Microbial communication

Except when grown in axenic cultures, microorganisms are never alone. Instead, they thrive in very promiscuous niches where microbial interactions are prevalent. Covering topics as diverse as as the gut microbiome, quorum sensing and cell-cell signalling, bacterial-fungal interactions, predation and syntrophy, this collections explores the importance and versatility of microbial communication.

Microbial Communications – more than just small talks
The role of multispecies social interactions in shaping Pseudomonas aeruginosa pathogenicity in the cystic fibrosis lung 

Siobhán O’Brien, Joanne L. Fothergill

The expanding horizon of alkyl quinolone signalling and communication in polycellular interactomes

F Jerry Reen, Gerard P McGlacken, Fergal O’Gara

Social interactions in bacterial cell–cell signaling 

Kyle L. Asfahl, Martin Schuster
Role of quorum sensing and chemical communication in fungal biotechnology and pathogenesis

Jorge Barriuso, Deborah A Hogan, Tajalli Keshavarz, María Jesús Martínez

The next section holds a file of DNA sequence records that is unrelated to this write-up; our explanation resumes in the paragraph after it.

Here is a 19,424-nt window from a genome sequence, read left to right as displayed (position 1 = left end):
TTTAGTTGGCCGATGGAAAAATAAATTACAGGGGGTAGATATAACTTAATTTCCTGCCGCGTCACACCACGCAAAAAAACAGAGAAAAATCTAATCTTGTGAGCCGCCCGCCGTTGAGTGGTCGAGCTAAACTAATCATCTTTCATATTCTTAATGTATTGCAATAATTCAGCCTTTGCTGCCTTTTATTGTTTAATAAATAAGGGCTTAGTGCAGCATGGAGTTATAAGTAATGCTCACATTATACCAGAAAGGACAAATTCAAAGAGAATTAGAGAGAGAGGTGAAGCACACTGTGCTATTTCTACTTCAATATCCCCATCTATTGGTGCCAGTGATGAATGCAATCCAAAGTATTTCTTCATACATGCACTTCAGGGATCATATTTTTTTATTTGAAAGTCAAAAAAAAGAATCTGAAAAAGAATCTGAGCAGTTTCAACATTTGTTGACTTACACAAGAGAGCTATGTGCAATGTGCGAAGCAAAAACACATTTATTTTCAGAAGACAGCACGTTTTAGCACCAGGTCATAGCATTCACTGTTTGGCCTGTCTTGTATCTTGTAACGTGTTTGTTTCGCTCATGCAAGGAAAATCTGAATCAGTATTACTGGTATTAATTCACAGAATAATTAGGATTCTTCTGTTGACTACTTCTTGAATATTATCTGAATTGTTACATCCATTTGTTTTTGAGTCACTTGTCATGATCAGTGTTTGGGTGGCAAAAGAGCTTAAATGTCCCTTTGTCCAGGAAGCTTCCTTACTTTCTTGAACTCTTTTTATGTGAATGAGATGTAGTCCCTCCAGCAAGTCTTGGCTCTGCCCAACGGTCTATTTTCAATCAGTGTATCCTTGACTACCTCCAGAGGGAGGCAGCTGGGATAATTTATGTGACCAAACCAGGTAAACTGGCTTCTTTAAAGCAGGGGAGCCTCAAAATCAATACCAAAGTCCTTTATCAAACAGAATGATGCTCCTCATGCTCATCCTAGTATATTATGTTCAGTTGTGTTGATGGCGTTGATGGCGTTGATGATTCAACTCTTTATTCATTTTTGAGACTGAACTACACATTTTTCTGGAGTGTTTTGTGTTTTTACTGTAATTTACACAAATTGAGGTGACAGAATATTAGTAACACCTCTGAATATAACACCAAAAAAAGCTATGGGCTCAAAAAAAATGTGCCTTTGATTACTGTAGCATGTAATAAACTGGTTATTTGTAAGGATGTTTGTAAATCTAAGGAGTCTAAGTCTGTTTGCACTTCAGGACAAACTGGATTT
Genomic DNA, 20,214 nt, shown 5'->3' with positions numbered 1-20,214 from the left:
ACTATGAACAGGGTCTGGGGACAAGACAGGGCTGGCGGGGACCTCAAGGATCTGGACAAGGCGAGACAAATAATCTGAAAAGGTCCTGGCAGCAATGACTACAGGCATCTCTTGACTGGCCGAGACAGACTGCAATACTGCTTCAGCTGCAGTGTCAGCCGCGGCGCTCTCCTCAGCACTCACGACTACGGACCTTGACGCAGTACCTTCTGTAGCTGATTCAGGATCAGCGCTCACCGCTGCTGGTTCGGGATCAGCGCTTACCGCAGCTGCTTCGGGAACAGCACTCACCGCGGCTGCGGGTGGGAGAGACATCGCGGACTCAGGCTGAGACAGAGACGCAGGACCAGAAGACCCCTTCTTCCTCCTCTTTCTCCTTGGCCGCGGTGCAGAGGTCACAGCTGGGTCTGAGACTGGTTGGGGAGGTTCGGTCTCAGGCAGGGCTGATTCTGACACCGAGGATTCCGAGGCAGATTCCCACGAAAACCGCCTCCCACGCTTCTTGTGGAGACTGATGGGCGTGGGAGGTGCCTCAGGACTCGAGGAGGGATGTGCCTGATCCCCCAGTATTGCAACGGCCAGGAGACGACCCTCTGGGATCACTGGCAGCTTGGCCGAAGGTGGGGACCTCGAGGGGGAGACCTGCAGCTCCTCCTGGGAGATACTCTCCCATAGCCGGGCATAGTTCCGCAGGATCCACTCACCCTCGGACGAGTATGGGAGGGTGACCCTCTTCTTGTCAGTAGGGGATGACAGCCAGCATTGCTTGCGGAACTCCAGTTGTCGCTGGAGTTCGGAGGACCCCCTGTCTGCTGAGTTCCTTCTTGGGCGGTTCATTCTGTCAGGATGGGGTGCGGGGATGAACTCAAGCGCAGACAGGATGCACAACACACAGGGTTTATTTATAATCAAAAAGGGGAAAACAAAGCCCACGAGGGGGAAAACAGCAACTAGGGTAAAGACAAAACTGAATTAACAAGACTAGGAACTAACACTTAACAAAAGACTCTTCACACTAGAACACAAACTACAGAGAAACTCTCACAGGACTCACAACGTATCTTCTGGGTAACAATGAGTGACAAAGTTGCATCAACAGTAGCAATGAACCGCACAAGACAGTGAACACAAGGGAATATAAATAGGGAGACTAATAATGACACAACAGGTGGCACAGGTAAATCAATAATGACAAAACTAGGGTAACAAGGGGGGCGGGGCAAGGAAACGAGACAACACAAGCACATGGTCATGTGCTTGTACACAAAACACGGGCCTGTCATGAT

Bacterial–fungal interactions: ecology, mechanisms and challenges

Aurélie Deveau, Gregory Bonito, Jessie Uehling, Mathieu Paolett,i Matthias Becker, Saskia Bindschedler, Stéphane Hacquard, Vincent Hervé, Jessy Labbé, Olga A Lastovetsky, Sophie Mieszkin, Larry J Millet, Balázs Vajna, Pilar Junier, Paola Bonfante, Bastiaan P Krom, Stefan Olsson, Jan Dirk van Elsas, Lukas Y Wick

 Pathogens, microbiome and the host: emergence of the ecological Koch’s postulates

Pascale Vonaesch, Mark Anderson, Philippe J Sansonetti


OK, thanks! A new mutualism between Chlamydomonas and methylobacteria facilitates growth on amino acids and peptides

Victoria Calatrava, Erik F Y Hom, Ángel Llamas, Emilio Fernández, Aurora Galván

Complex carbohydrates reduce the frequency of antagonistic interactions among bacteria degrading cellulose and xylan 

Yi-Jie Deng, Shiao Y. Wang

Killing the killer: predation between protists and predatory bacteria 

Julia JohnkeJens Boenigk, Hauke Harms, Antonis Chatzinotas

Carbon utilization profiles of river bacterial strains facing sole carbon sources suggest metabolic interactions 

Lise Goetghebuer, Pierre Servais, Isabelle F. George
FEMS Journals and Open Access

Embracing an Open Future

All but one of the FEMS journals are now fully open access (OA), with one journal, FEMS Microbiology Letters remaining a subscription journal with free-to-publish and OA options. Open access is key to supporting the FEMS mission of disseminating high quality research as widely as possible: when high quality, peer reviewed sound science is open access, anyone, anywhere in the world with an internet connection, can read it.

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